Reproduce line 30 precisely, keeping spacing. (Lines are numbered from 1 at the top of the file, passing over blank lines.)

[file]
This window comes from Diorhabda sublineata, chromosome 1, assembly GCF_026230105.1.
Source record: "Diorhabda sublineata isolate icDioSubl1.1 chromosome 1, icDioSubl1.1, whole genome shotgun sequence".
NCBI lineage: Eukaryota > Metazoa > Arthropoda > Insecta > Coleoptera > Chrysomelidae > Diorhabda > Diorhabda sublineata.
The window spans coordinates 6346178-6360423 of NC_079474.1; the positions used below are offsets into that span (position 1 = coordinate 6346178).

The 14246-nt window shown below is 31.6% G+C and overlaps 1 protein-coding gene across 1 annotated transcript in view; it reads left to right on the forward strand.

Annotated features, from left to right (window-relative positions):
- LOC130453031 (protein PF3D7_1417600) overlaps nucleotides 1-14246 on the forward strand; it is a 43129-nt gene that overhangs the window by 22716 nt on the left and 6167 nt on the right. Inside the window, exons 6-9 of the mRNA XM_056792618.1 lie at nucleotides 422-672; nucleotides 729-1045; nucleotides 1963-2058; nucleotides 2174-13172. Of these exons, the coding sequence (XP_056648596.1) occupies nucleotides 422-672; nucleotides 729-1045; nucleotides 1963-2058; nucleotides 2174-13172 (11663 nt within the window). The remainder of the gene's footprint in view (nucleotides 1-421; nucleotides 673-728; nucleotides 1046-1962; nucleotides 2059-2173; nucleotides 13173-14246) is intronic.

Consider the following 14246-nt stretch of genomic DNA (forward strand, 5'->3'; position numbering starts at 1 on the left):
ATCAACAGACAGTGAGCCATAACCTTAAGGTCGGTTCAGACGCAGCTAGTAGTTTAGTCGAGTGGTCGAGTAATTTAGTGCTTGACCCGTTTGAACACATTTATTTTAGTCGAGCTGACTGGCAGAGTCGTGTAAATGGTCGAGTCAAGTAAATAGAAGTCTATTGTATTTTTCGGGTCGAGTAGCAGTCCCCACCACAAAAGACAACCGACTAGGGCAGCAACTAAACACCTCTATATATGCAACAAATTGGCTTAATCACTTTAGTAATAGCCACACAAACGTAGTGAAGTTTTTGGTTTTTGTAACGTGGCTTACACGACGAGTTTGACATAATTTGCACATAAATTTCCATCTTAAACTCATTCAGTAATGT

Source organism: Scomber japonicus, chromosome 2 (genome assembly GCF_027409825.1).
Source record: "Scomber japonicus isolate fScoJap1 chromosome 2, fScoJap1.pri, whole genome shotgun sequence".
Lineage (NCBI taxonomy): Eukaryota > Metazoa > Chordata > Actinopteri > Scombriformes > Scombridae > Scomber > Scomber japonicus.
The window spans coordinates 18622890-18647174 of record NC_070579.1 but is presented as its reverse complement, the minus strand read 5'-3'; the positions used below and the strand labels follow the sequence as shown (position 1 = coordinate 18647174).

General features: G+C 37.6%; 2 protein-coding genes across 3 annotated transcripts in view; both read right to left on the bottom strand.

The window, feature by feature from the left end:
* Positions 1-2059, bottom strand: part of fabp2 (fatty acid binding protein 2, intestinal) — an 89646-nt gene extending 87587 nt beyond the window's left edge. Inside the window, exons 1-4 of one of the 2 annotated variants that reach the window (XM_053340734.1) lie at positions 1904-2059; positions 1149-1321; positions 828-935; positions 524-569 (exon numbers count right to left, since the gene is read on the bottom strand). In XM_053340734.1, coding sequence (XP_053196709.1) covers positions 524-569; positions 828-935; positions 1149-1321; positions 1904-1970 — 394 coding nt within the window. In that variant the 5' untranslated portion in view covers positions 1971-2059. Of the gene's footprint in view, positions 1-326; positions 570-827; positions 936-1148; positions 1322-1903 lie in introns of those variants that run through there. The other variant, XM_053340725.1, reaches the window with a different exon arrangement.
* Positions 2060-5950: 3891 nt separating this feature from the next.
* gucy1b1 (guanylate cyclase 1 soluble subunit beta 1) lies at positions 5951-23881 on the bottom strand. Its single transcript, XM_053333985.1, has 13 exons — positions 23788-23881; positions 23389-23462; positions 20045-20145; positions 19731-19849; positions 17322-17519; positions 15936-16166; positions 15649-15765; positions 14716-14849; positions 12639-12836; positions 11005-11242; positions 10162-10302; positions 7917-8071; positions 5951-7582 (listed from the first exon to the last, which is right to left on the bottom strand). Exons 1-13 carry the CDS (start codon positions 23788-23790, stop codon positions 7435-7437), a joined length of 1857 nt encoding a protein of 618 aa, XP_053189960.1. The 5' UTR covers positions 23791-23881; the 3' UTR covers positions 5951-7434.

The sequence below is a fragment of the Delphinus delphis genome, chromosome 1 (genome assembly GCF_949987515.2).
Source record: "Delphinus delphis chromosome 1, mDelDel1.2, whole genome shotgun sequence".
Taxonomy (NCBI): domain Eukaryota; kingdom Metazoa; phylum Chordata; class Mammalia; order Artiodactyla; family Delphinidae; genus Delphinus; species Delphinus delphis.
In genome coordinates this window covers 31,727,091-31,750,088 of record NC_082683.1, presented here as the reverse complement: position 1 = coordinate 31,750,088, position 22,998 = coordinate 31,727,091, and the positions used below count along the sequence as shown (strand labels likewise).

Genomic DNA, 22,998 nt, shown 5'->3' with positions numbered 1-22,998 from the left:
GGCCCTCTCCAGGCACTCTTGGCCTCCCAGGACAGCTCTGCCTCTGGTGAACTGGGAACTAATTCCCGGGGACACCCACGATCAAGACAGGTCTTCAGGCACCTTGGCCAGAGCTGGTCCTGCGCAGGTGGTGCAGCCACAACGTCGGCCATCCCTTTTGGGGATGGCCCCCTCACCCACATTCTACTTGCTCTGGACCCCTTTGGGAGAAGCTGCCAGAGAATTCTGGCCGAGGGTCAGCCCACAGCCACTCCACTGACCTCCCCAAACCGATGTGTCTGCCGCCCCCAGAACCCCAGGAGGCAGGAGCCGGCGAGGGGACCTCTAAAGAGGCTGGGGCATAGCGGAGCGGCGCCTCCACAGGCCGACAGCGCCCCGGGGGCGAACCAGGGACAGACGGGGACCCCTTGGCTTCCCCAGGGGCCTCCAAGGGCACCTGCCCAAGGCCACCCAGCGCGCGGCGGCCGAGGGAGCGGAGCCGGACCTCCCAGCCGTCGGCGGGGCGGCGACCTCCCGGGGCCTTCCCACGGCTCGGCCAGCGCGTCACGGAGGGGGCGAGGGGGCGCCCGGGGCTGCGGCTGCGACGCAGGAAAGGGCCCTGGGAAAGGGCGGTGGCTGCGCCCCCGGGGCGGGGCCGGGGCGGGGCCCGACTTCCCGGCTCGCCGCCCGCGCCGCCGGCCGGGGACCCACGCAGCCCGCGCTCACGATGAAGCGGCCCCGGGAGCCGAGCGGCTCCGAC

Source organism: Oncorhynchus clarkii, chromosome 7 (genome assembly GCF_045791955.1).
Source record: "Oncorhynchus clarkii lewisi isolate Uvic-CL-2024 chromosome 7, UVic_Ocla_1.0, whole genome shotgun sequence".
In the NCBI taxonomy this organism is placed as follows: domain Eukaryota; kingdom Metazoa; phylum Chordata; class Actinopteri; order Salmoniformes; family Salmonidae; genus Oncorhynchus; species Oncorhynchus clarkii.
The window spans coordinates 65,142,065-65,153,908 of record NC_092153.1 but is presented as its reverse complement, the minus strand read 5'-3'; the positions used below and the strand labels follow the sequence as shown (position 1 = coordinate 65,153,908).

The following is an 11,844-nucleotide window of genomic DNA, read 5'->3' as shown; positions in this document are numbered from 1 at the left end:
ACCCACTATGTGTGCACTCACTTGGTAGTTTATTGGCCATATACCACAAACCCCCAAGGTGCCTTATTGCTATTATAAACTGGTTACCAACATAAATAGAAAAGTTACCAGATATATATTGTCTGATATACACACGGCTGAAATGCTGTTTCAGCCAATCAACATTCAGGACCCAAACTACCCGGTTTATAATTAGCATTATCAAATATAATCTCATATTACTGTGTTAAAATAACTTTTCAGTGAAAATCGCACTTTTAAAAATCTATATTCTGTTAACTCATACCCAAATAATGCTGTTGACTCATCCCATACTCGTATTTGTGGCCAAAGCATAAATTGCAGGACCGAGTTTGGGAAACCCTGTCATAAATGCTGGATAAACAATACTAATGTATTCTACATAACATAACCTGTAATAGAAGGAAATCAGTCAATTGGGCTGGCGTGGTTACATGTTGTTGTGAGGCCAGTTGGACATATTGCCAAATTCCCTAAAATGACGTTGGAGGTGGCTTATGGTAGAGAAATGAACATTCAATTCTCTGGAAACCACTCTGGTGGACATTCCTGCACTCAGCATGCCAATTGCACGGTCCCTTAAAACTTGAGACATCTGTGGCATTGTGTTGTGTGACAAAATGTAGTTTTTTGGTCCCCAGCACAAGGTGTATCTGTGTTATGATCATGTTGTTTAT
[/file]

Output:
ACCCACTATGTGTGCACTCACTTGGTAGTTTATTGGCCATATACCACAAACCCCCAAGGTGCCTTATTGCTATTATAAACTGGTTACCAACATAAATAGAAAAGTTACCAGATATATATTGTCTGATATACACACGGCTGAAATGCTGTTTCAGCCAATCAACATTCAGGACCCAAACTACCCGGTTTATAATTAGCATTATCAAATATAATCTCATATTACTGTGTTAAAATAACTTTTCAGTGAAAATCGCACTTTTAAAAATCTATATTCTGTTAACTCATACCCAAATAATGCTGTTGACTCATCCCATACTCGTATTTGTGGCCAAAGCATAAATTGCAGGACCGAGTTTGGGAAACCCTGTCATAAATGCTGGATAAACAATACTAATGTATTCTACATAACATAACCTGTAATAGAAGGAAATCAGTCAATTGGGCTGGCGTGGTTACATGTTGTTGTGAGGCCAGTTGGACATATTGCCAAATTCCCTAAAATGACGTTGGAGGTGGCTTATGGTAGAGAAATGAACATTCAATTCTCTGGAAACCACTCTGGTGGACATTCCTGCACTCAGCATGCCAATTGCACGGTCCCTTAAAACTTGAGACATCTGTGGCATTGTGTTGTGTGACAAAATGTAGTTTTTTGGTCCCCAGCACAAGGTGTATCTGTGTTATGATCATGTTGTTTAT